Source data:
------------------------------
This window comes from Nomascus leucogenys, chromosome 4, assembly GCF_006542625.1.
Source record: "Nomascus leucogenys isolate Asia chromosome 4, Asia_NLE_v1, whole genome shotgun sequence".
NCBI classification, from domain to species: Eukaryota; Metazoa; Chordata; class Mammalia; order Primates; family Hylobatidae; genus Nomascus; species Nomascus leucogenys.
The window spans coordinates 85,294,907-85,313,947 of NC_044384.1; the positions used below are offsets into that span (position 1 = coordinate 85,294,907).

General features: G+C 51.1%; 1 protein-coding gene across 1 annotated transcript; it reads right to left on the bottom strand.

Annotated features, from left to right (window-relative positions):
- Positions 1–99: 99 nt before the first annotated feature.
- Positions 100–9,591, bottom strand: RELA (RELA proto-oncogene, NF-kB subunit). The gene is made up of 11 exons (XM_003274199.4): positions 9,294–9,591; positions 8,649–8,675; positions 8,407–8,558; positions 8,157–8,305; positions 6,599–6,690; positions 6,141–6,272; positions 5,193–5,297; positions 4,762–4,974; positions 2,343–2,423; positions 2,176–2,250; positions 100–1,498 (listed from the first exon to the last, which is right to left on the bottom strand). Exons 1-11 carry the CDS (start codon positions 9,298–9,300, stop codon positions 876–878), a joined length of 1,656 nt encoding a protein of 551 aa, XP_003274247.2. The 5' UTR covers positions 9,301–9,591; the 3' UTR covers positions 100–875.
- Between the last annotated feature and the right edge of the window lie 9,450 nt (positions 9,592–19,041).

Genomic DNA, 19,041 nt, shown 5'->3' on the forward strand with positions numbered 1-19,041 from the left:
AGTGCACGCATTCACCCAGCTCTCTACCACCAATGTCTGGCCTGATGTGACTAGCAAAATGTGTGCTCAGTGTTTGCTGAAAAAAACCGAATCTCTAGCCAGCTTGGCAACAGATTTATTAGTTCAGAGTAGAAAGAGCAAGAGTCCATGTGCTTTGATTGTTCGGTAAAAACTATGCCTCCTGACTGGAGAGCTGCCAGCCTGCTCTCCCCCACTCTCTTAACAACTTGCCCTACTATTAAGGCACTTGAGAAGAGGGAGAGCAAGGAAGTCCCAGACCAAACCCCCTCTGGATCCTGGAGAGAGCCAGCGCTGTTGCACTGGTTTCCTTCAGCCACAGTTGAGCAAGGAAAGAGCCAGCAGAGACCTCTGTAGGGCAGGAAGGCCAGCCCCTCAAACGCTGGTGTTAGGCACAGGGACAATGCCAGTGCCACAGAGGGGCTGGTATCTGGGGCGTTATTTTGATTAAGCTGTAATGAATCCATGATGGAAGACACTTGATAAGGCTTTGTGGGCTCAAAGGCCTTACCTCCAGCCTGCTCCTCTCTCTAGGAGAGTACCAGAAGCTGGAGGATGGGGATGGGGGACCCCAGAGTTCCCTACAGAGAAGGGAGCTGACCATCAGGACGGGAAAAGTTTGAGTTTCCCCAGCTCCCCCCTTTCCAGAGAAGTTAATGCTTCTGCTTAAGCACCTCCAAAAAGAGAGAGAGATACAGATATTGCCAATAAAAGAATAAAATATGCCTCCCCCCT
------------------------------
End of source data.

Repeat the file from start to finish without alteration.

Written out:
This window comes from Nomascus leucogenys, chromosome 4, assembly GCF_006542625.1.
Source record: "Nomascus leucogenys isolate Asia chromosome 4, Asia_NLE_v1, whole genome shotgun sequence".
NCBI classification, from domain to species: Eukaryota; Metazoa; Chordata; class Mammalia; order Primates; family Hylobatidae; genus Nomascus; species Nomascus leucogenys.
The window spans coordinates 85,294,907-85,313,947 of NC_044384.1; the positions used below are offsets into that span (position 1 = coordinate 85,294,907).

General features: G+C 51.1%; 1 protein-coding gene across 1 annotated transcript; it reads right to left on the bottom strand.

Annotated features, from left to right (window-relative positions):
- Positions 1–99: 99 nt before the first annotated feature.
- Positions 100–9,591, bottom strand: RELA (RELA proto-oncogene, NF-kB subunit). The gene is made up of 11 exons (XM_003274199.4): positions 9,294–9,591; positions 8,649–8,675; positions 8,407–8,558; positions 8,157–8,305; positions 6,599–6,690; positions 6,141–6,272; positions 5,193–5,297; positions 4,762–4,974; positions 2,343–2,423; positions 2,176–2,250; positions 100–1,498 (listed from the first exon to the last, which is right to left on the bottom strand). Exons 1-11 carry the CDS (start codon positions 9,298–9,300, stop codon positions 876–878), a joined length of 1,656 nt encoding a protein of 551 aa, XP_003274247.2. The 5' UTR covers positions 9,301–9,591; the 3' UTR covers positions 100–875.
- Between the last annotated feature and the right edge of the window lie 9,450 nt (positions 9,592–19,041).

Genomic DNA, 19,041 nt, shown 5'->3' on the forward strand with positions numbered 1-19,041 from the left:
AGTGCACGCATTCACCCAGCTCTCTACCACCAATGTCTGGCCTGATGTGACTAGCAAAATGTGTGCTCAGTGTTTGCTGAAAAAAACCGAATCTCTAGCCAGCTTGGCAACAGATTTATTAGTTCAGAGTAGAAAGAGCAAGAGTCCATGTGCTTTGATTGTTCGGTAAAAACTATGCCTCCTGACTGGAGAGCTGCCAGCCTGCTCTCCCCCACTCTCTTAACAACTTGCCCTACTATTAAGGCACTTGAGAAGAGGGAGAGCAAGGAAGTCCCAGACCAAACCCCCTCTGGATCCTGGAGAGAGCCAGCGCTGTTGCACTGGTTTCCTTCAGCCACAGTTGAGCAAGGAAAGAGCCAGCAGAGACCTCTGTAGGGCAGGAAGGCCAGCCCCTCAAACGCTGGTGTTAGGCACAGGGACAATGCCAGTGCCACAGAGGGGCTGGTATCTGGGGCGTTATTTTGATTAAGCTGTAATGAATCCATGATGGAAGACACTTGATAAGGCTTTGTGGGCTCAAAGGCCTTACCTCCAGCCTGCTCCTCTCTCTAGGAGAGTACCAGAAGCTGGAGGATGGGGATGGGGGACCCCAGAGTTCCCTACAGAGAAGGGAGCTGACCATCAGGACGGGAAAAGTTTGAGTTTCCCCAGCTCCCCCCTTTCCAGAGAAGTTAATGCTTCTGCTTAAGCACCTCCAAAAAGAGAGAGAGATACAGATATTGCCAATAAAAGAATAAAATATGCCTCCCCCCT